Handwriting may boost brain connections that aid memory

Students who wrote words showed more links between brain regions than when they typed them

a close up of a hand with a pen writing

Using a pen or pencil to write boosts brain connectivity. That may explain why handwriting seems to aid learning.

Rafa Fernandez Torres/Moment/Getty Images

Writing things out by hand might seem boring and slow. But handwriting can boost links across brain regions. That includes some with roles in learning and memory. The new finding adds to growing evidence of handwriting’s benefits.

Scientists snooped on the brain activity of college students who wrote by hand or typed words. Compared with when they typed, more of the students’ brain regions worked together when students scribbled with a pen. This trend also showed up in brainwaves — patterns of electrical activity — that have been linked with forming memories. That might mean writing notes by hand could boost memory of the material for a test, for instance.

Previous research had shown that handwriting improves spelling and the ability to remember what you’ve learned. Handwriting also strengthens the understanding of concepts. Scientists think that the slow process of tracing out letters and words gives people more time to process material and learn it.

This new study hints at why handwriting seems so good for memory. “There is a fundamental difference in brain organization for handwriting, as opposed to typing,” says Ramesh Balasubramaniam. A neuroscientist, he works at the University of California, Merced. He did not take part in the new work.

Brainwave boosts

Audrey van der Meer and Ruud van der Weel are psychologists. They study the human mind at the Norwegian University of Science and Technology in Trondheim. The pair recruited college students for their new study. They showed students a word on a computer screen, then asked them to type or handwrite it in cursive with a digital pen. All the while, sensors in caps they wore recorded electrical activity in their brains.

Brainwaves look like wiggles of electrical activity. The scientists examined the waves’ frequency, which is how many times the waves pulsed per second. The team was looking for different brain regions whose waves were in sync. When those waves have the same frequency at the same time, it hints at how strongly the areas are linked while working on some task.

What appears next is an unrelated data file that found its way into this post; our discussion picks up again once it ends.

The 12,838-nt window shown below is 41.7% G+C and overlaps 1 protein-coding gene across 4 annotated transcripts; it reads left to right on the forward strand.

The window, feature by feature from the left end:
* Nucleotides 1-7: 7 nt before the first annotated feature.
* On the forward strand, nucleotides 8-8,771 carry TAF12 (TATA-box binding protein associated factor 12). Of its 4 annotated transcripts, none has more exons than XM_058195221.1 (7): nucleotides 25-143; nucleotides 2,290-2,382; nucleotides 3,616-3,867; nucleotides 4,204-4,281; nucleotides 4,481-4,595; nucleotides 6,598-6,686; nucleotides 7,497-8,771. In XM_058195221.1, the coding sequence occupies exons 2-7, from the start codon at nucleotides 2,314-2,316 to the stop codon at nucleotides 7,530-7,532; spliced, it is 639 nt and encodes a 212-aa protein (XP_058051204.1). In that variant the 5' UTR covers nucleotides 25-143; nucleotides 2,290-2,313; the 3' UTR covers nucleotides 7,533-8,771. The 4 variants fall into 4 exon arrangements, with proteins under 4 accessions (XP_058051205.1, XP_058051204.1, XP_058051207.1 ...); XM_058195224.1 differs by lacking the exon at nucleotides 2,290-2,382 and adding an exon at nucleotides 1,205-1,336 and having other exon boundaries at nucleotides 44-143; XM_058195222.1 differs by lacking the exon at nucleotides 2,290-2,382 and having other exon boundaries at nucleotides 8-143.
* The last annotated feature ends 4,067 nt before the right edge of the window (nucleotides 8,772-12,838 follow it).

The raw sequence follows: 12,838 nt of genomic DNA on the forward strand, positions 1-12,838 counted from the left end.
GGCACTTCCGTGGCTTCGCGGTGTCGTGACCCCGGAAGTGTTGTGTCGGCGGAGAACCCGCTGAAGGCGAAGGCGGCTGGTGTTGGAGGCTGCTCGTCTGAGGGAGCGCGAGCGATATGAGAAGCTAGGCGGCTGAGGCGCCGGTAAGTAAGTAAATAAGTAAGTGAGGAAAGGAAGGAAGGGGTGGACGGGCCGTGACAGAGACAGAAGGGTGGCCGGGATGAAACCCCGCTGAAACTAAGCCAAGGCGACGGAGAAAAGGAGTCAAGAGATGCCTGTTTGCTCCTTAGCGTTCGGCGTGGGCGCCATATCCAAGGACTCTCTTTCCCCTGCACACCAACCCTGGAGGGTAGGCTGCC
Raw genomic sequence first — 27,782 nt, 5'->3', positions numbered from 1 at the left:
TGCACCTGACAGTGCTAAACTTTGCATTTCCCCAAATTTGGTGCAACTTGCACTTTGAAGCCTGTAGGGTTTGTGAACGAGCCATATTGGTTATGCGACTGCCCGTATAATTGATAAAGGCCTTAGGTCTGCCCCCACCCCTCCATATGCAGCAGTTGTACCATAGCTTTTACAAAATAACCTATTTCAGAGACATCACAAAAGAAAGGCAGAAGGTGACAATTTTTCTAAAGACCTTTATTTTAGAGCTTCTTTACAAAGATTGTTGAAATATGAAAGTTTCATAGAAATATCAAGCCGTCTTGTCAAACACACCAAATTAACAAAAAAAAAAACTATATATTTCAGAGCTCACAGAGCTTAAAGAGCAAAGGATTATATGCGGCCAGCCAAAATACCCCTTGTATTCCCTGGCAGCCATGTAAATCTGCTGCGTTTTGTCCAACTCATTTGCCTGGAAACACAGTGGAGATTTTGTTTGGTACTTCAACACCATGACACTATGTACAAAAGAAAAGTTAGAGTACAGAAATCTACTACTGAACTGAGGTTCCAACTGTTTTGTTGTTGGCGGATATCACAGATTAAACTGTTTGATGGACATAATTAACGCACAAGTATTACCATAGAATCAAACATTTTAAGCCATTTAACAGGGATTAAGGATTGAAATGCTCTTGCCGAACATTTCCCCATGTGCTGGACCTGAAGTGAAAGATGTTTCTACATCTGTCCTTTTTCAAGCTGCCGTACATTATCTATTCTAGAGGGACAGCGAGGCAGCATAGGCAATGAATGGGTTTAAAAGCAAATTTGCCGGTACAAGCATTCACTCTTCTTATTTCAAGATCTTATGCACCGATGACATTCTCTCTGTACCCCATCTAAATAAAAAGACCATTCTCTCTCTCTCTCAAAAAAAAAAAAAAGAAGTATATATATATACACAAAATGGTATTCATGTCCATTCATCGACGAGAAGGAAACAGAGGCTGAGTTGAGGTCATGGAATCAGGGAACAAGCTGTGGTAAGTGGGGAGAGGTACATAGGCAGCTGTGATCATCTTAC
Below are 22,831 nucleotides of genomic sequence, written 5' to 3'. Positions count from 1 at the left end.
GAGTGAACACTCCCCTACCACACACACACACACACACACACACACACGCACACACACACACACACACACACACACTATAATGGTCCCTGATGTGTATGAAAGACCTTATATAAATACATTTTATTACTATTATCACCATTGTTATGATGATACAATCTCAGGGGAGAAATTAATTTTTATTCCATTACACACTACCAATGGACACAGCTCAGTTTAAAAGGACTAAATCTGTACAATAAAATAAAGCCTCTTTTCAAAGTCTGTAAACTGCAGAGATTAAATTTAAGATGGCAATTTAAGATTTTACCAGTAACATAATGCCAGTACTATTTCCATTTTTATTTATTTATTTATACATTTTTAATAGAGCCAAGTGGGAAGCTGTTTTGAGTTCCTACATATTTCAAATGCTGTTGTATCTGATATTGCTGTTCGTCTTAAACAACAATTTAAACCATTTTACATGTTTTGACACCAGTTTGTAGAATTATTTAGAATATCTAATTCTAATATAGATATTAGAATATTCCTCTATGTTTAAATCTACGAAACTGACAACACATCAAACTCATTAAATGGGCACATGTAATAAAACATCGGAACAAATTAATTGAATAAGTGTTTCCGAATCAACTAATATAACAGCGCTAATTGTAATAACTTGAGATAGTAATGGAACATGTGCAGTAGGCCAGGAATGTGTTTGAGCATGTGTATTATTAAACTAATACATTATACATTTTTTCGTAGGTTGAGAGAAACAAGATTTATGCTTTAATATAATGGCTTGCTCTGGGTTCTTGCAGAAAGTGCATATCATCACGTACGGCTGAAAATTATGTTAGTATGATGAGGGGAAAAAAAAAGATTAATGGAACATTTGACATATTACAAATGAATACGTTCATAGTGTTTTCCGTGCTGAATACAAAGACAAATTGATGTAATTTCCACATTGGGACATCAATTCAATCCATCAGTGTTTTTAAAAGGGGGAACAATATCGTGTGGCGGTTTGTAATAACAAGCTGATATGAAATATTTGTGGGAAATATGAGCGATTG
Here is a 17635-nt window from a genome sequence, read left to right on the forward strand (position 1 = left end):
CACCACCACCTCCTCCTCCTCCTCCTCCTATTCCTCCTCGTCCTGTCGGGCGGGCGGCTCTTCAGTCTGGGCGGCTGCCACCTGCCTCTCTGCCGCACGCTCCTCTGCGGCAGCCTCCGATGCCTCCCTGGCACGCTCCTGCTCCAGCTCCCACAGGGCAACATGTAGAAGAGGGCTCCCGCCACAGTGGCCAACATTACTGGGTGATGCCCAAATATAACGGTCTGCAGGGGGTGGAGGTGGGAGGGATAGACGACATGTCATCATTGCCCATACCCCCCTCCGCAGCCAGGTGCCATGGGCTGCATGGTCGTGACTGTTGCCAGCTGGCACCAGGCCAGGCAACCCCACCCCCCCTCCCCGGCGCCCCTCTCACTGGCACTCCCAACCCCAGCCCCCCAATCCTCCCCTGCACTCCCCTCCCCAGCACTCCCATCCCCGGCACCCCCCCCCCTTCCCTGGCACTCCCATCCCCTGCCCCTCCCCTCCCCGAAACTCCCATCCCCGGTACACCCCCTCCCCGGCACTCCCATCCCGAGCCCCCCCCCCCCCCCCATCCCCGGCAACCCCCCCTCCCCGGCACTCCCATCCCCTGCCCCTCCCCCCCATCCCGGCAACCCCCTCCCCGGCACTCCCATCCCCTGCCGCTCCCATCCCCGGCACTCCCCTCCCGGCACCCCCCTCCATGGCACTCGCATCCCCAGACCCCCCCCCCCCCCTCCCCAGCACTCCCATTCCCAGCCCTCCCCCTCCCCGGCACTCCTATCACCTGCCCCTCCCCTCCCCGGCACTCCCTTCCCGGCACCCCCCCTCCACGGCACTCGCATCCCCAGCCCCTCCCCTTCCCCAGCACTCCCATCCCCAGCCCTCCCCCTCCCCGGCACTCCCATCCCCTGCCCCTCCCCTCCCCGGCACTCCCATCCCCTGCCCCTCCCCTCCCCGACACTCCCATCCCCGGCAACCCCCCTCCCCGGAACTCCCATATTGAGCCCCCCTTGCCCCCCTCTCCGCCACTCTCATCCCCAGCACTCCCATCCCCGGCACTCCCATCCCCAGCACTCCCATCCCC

With handwriting, the researchers expected to see an increase of brain activity in areas linked to movement. But they also saw a boost in certain waves related to learning and memory. And when students wrote by hand, intriguing connections emerged.

a student writing with a pen or typing with electrodes on head
In a lab, college students in Norway typed or hand-wrote a word they saw on a screen. The students wore caps outfitted with 256 electrodes to monitor their brains’ behavior.Norwegian University of Science and Technology

Handwriting — but not typing — increased the link between the brain’s outer parts (which play roles in moving and sensing) and central parts. Some of those central brain areas play a role in memory. The findings suggest these brain areas join forces during handwriting in a way that they don’t during typing.

The scientists shared their results January 26 in Frontiers in Psychology.    

Even when the movements are very similar, the brain’s activity seems “much, much higher” in handwriting, Balasubramaniam says. “It shows that there’s more involvement of these brain regions when you’re handwriting.” That could aid learning. That’s because certain brainwaves that get a boost play a role in making and storing memories.

To write or type?

The team did not test whether the students remembered the words they wrote or typed. So it’s not yet clear how the increased brain activity affects learning, says Kathleen Arnold. A psychologist, she works at Radford University in Virginia. More study is needed on the differences in brain linkages and whether they align with how well people learn.

Differences in brain activity could be due to the unique movements required to type or write, Balasubramaniam notes. “But that said, we’ve got to start somewhere,” he says. “These are the first results to actually show that these two things have different brain-activation patterns.”

Handwriting may aid learning. But typing is often easier, faster and more practical. So students and teachers alike should decide, based on the task, whether to write it out or type, van der Meer says. For example, using handwriting to take notes might help you hang on to information, while typing an essay could help you get ideas down to the page faster, before you forget them.

Do you have a science question? We can help!

Submit your question here, and we might answer it an upcoming issue of Science News Explores

Though more work is needed to find the best strategy for learning, handwriting has shown its value. So it shouldn’t be left behind in the digital age. “[Schools] need to bring in more writing into curriculum design,” Balasubramaniam says. Some places are even creating laws that would make students handwrite more. For instance, a recent California law requires that students learn cursive in first through sixth grades.

Van der Meer agrees that handwriting should stick around: “[Writing is] so good for [young] brains.” A generation without handwriting would almost be like guinea pigs living through an experiment to see what happens to their brains, she says. Even more, they’d lose part of the experience of being human, she adds.

“It’s important for them to be able to at least write a grocery list or a love letter. I really think that that is important for us.”

More Stories from Science News Explores on Brain